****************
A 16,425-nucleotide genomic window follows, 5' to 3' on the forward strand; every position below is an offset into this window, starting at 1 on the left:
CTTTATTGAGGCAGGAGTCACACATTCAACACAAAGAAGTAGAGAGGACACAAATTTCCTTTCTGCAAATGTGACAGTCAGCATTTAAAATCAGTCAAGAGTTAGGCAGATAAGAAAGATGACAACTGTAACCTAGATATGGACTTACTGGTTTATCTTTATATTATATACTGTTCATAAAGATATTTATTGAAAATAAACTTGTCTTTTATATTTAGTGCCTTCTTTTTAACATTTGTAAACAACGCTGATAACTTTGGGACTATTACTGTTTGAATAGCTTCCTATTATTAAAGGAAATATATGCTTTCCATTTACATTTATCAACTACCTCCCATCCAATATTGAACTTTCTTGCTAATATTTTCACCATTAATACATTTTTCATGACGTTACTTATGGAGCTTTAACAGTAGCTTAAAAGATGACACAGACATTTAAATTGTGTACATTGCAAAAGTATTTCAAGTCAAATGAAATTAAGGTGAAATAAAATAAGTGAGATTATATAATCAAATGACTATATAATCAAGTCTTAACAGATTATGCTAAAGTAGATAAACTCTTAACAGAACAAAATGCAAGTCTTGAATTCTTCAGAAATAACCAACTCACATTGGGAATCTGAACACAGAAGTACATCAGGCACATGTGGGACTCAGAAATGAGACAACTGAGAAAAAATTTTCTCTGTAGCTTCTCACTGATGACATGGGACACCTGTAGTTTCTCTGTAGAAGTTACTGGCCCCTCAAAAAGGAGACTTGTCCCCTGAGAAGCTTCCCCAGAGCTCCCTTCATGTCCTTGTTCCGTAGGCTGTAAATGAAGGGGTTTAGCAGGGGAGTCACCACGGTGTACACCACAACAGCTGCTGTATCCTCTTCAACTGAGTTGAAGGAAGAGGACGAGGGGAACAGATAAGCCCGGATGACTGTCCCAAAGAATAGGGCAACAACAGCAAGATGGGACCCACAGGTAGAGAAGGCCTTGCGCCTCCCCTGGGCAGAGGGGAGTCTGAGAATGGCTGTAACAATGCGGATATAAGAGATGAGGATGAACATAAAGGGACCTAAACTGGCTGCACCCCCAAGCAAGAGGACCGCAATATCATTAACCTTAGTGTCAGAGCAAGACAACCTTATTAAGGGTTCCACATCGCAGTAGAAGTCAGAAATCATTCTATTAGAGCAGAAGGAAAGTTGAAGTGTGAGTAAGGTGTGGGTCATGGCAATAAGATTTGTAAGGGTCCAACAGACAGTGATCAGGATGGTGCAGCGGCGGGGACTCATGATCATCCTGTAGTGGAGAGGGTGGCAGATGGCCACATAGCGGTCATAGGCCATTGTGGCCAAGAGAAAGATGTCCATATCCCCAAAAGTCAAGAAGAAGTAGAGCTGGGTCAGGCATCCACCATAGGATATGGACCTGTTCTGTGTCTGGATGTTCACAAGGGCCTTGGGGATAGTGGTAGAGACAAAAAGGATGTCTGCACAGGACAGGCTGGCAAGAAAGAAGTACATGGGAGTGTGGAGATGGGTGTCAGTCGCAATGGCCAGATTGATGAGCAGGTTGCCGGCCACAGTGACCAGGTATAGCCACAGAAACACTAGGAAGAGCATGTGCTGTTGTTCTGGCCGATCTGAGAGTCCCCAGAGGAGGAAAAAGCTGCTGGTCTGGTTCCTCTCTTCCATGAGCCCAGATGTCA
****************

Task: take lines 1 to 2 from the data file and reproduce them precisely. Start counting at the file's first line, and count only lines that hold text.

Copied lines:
A 16,425-nucleotide genomic window follows, 5' to 3' on the forward strand; every position below is an offset into this window, starting at 1 on the left:
CTTTATTGAGGCAGGAGTCACACATTCAACACAAAGAAGTAGAGAGGACACAAATTTCCTTTCTGCAAATGTGACAGTCAGCATTTAAAATCAGTCAAGAGTTAGGCAGATAAGAAAGATGACAACTGTAACCTAGATATGGACTTACTGGTTTATCTTTATATTATATACTGTTCATAAAGATATTTATTGAAAATAAACTTGTCTTTTATATTTAGTGCCTTCTTTTTAACATTTGTAAACAACGCTGATAACTTTGGGACTATTACTGTTTGAATAGCTTCCTATTATTAAAGGAAATATATGCTTTCCATTTACATTTATCAACTACCTCCCATCCAATATTGAACTTTCTTGCTAATATTTTCACCATTAATACATTTTTCATGACGTTACTTATGGAGCTTTAACAGTAGCTTAAAAGATGACACAGACATTTAAATTGTGTACATTGCAAAAGTATTTCAAGTCAAATGAAATTAAGGTGAAATAAAATAAGTGAGATTATATAATCAAATGACTATATAATCAAGTCTTAACAGATTATGCTAAAGTAGATAAACTCTTAACAGAACAAAATGCAAGTCTTGAATTCTTCAGAAATAACCAACTCACATTGGGAATCTGAACACAGAAGTACATCAGGCACATGTGGGACTCAGAAATGAGACAACTGAGAAAAAATTTTCTCTGTAGCTTCTCACTGATGACATGGGACACCTGTAGTTTCTCTGTAGAAGTTACTGGCCCCTCAAAAAGGAGACTTGTCCCCTGAGAAGCTTCCCCAGAGCTCCCTTCATGTCCTTGTTCCGTAGGCTGTAAATGAAGGGGTTTAGCAGGGGAGTCACCACGGTGTACACCACAACAGCTGCTGTATCCTCTTCAACTGAGTTGAAGGAAGAGGACGAGGGGAACAGATAAGCCCGGATGACTGTCCCAAAGAATAGGGCAACAACAGCAAGATGGGACCCACAGGTAGAGAAGGCCTTGCGCCTCCCCTGGGCAGAGGGGAGTCTGAGAATGGCTGTAACAATGCGGATATAAGAGATGAGGATGAACATAAAGGGACCTAAACTGGCTGCACCCCCAAGCAAGAGGACCGCAATATCATTAACCTTAGTGTCAGAGCAAGACAACCTTATTAAGGGTTCCACATCGCAGTAGAAGTCAGAAATCATTCTATTAGAGCAGAAGGAAAGTTGAAGTGTGAGTAAGGTGTGGGTCATGGCAATAAGATTTGTAAGGGTCCAACAGACAGTGATCAGGATGGTGCAGCGGCGGGGACTCATGATCATCCTGTAGTGGAGAGGGTGGCAGATGGCCACATAGCGGTCATAGGCCATTGTGGCCAAGAGAAAGATGTCCATATCCCCAAAAGTCAAGAAGAAGTAGAGCTGGGTCAGGCATCCACCATAGGATATGGACCTGTTCTGTGTCTGGATGTTCACAAGGGCCTTGGGGATAGTGGTAGAGACAAAAAGGATGTCTGCACAGGACAGGCTGGCAAGAAAGAAGTACATGGGAGTGTGGAGATGGGTGTCAGTCGCAATGGCCAGATTGATGAGCAGGTTGCCGGCCACAGTGACCAGGTATAGCCACAGAAACACTAGGAAGAGCATGTGCTGTTGTTCTGGCCGATCTGAGAGTCCCCAGAGGAGGAAAAAGCTGCTGGTCTGGTTCCTCTCTTCCATGAGCCCAGATGTCA